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Four nuns who locked themselves in a monastery infirmary eight months ago to resist liberalizations in their austere lifestyle are frustrated at the Vatican's inaction in resolving the dispute, supporters say.

"It's been a long time, too long," Betty Sutton, a spokeswoman for the nuns, said Monday. "It's tiring, but they're still hanging in there and holding their own. They're not going to give in."The four nuns and another sister barricaded themselves in the infirmary at the Most Blessed Virgin Mary of Mount Carmel on Oct. 4. They said they feared eviction because of their protests against a loosening of the cloister regime.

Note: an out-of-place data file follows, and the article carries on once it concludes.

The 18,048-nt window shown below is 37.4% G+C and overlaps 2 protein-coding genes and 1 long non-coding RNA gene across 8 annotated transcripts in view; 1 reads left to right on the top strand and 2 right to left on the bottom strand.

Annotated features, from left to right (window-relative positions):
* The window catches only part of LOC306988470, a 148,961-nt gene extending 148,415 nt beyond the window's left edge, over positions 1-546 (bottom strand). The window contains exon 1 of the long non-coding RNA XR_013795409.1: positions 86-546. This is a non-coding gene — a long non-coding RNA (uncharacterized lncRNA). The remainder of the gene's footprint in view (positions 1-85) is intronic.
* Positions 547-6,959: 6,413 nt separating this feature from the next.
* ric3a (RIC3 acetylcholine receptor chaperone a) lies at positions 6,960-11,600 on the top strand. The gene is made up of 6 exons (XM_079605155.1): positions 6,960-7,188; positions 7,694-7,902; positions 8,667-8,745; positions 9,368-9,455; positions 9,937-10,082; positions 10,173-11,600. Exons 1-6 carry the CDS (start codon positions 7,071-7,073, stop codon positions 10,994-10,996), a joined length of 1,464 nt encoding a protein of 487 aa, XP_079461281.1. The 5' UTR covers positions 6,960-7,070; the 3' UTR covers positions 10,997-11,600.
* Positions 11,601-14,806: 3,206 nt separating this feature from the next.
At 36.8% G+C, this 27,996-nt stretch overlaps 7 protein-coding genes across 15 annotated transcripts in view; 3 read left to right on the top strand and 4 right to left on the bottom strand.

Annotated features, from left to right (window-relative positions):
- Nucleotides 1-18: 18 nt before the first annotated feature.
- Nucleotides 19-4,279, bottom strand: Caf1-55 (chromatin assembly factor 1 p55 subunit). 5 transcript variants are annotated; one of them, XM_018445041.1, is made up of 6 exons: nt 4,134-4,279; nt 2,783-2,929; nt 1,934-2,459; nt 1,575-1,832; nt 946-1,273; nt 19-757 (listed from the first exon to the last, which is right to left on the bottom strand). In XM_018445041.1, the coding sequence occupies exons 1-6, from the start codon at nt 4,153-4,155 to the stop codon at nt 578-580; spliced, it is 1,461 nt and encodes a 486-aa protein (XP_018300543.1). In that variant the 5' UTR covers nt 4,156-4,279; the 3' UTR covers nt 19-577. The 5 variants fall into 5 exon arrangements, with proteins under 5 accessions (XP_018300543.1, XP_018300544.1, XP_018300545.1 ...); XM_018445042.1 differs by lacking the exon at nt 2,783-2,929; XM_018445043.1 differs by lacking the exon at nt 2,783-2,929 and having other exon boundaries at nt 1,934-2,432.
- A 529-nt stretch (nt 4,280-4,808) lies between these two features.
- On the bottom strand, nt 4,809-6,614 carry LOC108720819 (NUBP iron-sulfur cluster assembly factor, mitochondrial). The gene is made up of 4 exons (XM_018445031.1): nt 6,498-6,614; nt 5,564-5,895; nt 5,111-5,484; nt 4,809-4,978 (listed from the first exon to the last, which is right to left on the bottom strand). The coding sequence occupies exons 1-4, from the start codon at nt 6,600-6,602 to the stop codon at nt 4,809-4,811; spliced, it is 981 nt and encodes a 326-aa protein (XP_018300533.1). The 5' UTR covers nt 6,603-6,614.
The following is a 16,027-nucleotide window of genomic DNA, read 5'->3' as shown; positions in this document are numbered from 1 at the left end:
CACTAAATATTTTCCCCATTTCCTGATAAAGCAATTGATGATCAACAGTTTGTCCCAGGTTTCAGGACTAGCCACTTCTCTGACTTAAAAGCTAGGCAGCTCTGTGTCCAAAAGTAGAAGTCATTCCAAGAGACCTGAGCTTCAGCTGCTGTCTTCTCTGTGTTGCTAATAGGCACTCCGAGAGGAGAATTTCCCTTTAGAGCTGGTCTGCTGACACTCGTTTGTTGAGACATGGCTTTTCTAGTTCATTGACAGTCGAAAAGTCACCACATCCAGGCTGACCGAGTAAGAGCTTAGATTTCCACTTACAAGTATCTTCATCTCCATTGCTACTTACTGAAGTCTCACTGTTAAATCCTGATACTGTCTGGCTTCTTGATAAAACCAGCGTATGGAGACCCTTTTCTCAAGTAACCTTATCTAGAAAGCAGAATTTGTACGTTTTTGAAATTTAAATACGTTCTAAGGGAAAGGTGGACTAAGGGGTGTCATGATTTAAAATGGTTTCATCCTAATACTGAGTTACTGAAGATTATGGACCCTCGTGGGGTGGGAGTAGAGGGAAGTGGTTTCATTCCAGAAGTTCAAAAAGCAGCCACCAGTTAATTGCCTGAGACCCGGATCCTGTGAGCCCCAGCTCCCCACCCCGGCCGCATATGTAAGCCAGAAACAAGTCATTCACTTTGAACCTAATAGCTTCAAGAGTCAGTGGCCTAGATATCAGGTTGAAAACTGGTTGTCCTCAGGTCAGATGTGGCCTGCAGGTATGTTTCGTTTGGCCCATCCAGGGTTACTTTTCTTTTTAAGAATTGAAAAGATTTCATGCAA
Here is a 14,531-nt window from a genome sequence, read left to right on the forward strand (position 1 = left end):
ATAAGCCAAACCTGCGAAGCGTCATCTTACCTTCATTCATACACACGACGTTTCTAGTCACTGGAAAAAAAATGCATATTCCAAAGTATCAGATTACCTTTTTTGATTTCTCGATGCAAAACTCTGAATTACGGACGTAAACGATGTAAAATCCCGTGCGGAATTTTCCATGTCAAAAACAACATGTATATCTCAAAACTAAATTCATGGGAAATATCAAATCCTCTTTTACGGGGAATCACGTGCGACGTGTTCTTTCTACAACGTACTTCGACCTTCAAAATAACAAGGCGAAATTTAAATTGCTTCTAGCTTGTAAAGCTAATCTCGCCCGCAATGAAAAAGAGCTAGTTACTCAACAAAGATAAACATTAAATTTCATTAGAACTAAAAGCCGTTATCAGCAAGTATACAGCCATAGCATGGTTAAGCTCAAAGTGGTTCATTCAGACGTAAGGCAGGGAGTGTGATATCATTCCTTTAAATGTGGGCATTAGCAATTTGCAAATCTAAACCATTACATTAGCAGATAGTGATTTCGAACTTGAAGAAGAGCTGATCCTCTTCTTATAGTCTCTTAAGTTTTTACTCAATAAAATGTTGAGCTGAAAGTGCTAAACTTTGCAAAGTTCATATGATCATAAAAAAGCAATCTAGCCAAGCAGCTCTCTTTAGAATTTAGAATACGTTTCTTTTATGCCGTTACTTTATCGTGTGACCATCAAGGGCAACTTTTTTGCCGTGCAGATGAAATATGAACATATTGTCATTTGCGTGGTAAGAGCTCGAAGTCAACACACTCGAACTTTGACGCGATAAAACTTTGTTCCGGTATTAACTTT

The nuns are tired of waiting for the Apostolica Signatura, the Vatican's highest court, to rule on the dispute, said Sutton, a private benefactor who has taken up the nuns' cause.

"They've kicked this thing around for almost a year now," she said. "We're going to start making some phone calls and try to light a fire under them."

The Vatican has declined to comment on the case.

The nuns are protesting the decision of their prioress, Mother Teresa Hewitt, to introduce candy and television into the monastery.